A couple of drinks a day protects men from heart attacks

September 29, 2017

The researchers at Beth Israel Deaconess Medical Center, Boston, have found that a regular tipple significantly lowers healthy men's' risk of heart attack .

They say men who drink between one and a half and three units of alcohol a day on average have an almost a third less risk of suffering the heart attacks faced by healthy men who stay off the booze.

One unit is a glass of wine or a half-pint of beer.

Experts say the finding may encourage doctors to recommend moderate drinking to a wider range of patients.

Lead author Dr. Kenneth J. Mukamal, says most of the discussion about moderate drinking has suggested there are better ways to lower one's heart disease risk than drinking alcohol, which leaves questions about men who are already doing those other things.

For the study, Mukamal's team looked at data collected in the Health Professionals Follow-up Study on alcohol and heart attacks on almost 9,000 healthy men.

The men had provided information about their diet and alcohol use; all were nonsmokers, ate a healthy diet, exercised at least 30 minutes a day and were not overweight.

In the period from 1986 to 2002, 106 of the men had heart attacks; of these men, eight were among the 1,282 who drank about two drinks a day, nine were among the 714 who had over two drinks a day, and 28 were among the 1,889 men who did not drink at all.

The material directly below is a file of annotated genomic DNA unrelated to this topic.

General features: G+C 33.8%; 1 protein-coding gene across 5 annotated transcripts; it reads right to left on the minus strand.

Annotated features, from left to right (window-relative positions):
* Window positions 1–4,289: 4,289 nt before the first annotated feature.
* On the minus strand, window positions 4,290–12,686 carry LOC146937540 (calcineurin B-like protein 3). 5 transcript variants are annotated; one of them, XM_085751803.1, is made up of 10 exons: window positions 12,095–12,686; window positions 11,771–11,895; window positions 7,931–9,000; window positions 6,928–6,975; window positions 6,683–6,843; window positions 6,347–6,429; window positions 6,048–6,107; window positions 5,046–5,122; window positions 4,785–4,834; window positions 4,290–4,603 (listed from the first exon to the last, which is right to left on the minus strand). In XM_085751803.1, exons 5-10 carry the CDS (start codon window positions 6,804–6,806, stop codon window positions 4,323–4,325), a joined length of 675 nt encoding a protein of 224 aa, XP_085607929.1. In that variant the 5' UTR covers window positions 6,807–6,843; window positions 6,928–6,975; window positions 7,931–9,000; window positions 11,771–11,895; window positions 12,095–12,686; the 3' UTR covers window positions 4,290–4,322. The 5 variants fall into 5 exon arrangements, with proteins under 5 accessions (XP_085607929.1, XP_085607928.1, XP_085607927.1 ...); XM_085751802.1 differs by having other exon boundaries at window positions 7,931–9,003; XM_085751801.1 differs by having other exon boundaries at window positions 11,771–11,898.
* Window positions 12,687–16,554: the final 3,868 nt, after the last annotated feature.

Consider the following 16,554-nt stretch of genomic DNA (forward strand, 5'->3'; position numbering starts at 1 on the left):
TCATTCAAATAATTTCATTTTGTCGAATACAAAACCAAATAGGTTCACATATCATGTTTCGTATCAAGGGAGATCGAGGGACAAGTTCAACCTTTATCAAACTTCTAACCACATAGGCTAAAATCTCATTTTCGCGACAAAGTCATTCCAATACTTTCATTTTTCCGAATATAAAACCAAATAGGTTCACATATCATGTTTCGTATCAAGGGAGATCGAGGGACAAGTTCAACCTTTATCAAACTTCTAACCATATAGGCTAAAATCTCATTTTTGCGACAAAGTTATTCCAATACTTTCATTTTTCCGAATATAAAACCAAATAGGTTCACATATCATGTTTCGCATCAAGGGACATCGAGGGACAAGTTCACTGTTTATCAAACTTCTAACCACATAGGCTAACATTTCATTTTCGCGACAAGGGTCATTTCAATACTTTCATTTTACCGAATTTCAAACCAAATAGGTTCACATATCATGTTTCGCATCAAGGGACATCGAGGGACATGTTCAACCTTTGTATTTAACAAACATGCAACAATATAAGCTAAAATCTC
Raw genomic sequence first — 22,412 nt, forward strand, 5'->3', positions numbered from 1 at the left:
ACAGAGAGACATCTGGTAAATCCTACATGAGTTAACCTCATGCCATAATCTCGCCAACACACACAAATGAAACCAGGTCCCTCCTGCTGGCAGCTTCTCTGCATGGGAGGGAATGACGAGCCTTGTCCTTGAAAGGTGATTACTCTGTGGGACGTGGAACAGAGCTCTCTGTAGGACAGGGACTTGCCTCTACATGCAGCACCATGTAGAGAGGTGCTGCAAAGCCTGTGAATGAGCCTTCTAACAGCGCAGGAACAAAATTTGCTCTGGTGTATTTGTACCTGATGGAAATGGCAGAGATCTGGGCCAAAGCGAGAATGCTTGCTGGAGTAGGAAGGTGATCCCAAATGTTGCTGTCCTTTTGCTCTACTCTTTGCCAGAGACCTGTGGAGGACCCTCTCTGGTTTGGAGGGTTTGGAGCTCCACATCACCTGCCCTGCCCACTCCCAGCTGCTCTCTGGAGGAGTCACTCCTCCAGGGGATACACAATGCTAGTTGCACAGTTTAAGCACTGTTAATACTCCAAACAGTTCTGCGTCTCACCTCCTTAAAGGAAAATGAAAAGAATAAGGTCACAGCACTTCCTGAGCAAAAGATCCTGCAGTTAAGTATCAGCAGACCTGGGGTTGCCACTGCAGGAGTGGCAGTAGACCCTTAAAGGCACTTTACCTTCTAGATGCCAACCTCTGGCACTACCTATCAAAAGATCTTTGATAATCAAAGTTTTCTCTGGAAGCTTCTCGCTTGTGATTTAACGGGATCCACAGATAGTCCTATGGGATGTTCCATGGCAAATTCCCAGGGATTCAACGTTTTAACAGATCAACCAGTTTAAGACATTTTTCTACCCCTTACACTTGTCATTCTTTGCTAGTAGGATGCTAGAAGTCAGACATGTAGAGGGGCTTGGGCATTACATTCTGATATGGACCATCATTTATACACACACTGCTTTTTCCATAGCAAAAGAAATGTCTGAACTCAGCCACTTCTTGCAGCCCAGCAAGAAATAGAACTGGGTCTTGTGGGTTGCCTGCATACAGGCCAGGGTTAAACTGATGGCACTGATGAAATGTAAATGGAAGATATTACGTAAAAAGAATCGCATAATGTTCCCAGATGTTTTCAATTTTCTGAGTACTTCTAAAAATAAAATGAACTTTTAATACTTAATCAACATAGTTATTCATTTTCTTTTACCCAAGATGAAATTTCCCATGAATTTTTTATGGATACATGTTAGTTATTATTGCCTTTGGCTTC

The researchers found the men who had two drinks a day had the lowest risk for heart attack, while those who didn't drink had the highest risk.

Twenty-five percent of the heart attacks were among men who drank less than 5 grams of alcohol a day.

Mukamal believes the guidelines about drinking and heart disease need to be re-assessed to take into account the benefit of alcohol on healthy men. He also believes the same benefit will be seen among healthy women.

Mukamal does however caution against non-drinkers starting to drink and says heart disease is only one of the diseases that people can develop and his study does not take into account cancer or any other illness.

Some experts say they have begun recommending moderate alcohol use to their patients as there is powerful evidence suggesting that alcohol reduces the risk of heart attacks by increasing the levels of the "good" cholesterol HDL in the blood and reducing the risk of clotting.

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